One of the reasons I started running: it turned out to be one of the easiest and cheapest options for staying fit and healthy after welcoming children into my life. Prior to that, I focused on swimming. I’m an average runner. Objectively speaking, I’m much better at swimming. In the Great Scottish Swim I regularly place in the top-10 of my age group and have finished in the 10% of swimmers overall over 1, 2, and 3 mile distances. While I still love swimming, it can be a faff. Getting in 20min of decent exercise can take over an hour when you factor in changing, showering, and the über-complex lane availability system at my local leisure centre. Outdoor swimming is wonderful, but there’s that frustration of driving hours to a loch and then seeing blue-green algae.
I ran my first 10k when my daughter was still in the pram. I was still focusing on swimming then, but turned to running as something that I fit in-between trips to the pool. I didn’t particularly enjoy running, but endured it because, like leafy veg, it was supposed good for me.
It was after my son was born that running because the most practical option. Any baby will turn your life upside down, even if it’s a fairly “easy” baby (in other words, one who sleeps). My daughter was, after some initial difficulties with a strange transient protein allergy, a pretty chilled out kid. She loved sleeping.
My son, however, was a different story. He was born with a cleft palate, was colic, and had a host of other dietary issues. Even before his cleft repair surgery, we were in the children’s hospital more often than I like to remember (being in a children’s hospital is a terrible, wonderful, and draining experience; you see some tragic things, but I was continually amazed by how helpful, strong, and resilient people can be). I seldom got out to the pool for my weekly swims because there simply wasn’t time. The stress combined with fatigue led to some poor health choices. Too much coffee, sugary junk, and even though I hate the stuff, regular trips to the McDonalds drive-through. I think what lay behind theses uncharacteristic fast food binges was a psychological attempt to feel in control of something when life was so hectic. Many days, I had no idea what was wrong with my son, but he kept screaming in pain and would never sleep despite our best efforts. There was some comfort in buying some horrid apple pie, McFlurry, and a coffee because it became everything that life wasn’t: predictable, controllable, with the promise of instant gratification.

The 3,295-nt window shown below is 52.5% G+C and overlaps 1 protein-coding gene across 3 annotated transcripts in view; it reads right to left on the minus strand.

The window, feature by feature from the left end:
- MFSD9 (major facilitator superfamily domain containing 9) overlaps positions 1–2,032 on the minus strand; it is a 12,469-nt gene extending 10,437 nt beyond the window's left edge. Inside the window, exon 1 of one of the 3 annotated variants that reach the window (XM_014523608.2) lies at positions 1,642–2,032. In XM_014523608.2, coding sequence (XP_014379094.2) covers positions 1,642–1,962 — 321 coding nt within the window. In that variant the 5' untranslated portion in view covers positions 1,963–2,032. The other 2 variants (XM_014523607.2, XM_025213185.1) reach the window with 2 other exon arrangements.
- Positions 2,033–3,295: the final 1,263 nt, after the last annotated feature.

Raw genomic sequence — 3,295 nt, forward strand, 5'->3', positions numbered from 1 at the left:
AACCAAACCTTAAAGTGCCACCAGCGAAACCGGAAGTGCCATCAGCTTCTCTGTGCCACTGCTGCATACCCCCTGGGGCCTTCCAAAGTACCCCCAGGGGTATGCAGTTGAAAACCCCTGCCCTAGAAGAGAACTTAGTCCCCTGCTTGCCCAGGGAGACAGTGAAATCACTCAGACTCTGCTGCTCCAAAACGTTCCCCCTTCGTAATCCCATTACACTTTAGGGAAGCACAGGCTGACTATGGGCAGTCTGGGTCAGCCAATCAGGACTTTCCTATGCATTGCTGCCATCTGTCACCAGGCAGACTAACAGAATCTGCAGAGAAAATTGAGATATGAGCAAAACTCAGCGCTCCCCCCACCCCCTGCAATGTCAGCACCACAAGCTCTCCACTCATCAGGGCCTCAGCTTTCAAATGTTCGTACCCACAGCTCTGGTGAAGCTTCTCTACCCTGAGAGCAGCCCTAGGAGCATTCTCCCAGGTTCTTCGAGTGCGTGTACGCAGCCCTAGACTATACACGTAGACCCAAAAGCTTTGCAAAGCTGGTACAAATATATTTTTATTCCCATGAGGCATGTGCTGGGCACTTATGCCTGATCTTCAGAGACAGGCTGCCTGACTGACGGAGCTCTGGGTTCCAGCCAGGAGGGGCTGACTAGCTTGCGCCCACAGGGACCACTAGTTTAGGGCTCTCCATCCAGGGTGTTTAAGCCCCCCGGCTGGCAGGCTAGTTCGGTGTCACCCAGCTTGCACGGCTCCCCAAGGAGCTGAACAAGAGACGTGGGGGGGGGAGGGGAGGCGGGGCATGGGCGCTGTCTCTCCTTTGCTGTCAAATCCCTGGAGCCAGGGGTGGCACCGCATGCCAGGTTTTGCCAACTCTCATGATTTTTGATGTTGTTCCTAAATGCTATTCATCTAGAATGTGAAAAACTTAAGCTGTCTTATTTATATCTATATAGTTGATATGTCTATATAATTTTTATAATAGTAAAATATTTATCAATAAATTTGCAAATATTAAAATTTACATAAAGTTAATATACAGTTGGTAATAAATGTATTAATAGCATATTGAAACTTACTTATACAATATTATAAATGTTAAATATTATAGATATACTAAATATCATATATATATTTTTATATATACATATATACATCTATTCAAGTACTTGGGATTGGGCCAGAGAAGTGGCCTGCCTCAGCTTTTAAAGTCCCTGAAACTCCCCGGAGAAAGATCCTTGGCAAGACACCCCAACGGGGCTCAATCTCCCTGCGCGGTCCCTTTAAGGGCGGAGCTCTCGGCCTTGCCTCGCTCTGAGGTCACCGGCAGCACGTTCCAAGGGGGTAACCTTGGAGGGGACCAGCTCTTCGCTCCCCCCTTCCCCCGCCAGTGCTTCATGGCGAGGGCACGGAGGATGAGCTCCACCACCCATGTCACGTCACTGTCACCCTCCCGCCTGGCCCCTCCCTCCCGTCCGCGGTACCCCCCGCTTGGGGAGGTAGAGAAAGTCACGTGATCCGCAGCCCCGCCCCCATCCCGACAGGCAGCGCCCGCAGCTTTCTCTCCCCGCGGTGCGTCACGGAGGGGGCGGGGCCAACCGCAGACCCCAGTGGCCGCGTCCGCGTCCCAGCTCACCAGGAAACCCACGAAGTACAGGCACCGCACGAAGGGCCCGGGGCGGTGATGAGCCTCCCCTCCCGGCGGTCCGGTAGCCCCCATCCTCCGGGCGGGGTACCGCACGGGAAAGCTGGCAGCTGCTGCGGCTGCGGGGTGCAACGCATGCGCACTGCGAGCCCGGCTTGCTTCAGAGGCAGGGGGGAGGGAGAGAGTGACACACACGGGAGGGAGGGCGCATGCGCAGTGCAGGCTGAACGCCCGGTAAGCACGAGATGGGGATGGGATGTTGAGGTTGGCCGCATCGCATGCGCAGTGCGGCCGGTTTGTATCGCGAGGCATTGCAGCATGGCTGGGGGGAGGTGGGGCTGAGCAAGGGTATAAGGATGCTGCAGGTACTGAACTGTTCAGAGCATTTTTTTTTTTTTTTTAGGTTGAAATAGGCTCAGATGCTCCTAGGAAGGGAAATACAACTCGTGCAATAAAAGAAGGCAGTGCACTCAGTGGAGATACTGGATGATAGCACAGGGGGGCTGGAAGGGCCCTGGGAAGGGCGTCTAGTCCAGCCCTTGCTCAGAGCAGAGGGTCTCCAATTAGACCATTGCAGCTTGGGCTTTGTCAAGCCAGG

It wasn’t anything drastic. I didn’t gain a huge amount of weight or anything, but my health was on a downward curve. In reality, the mental effect of the junk food was worse than anything physical. The reliance on pure sugar and caffeine to created this awful jittery and often incoherent vigilance.
Then I started running. The benefits of running are well documented. It goes without saying that running is no miracle cure or a magical solution to life’s problems. Everything didn’t change overnight and I still didn’t particularly enjoy it at first. But it was the most simple way to get myself out the door (be that my house or the hospital) and it afforded me some headspace for 20 minutes. It was also a much healthier way to deal with that feeling of overwhelming chaos that comes with having a very ill kid. As Clare Allan puts it: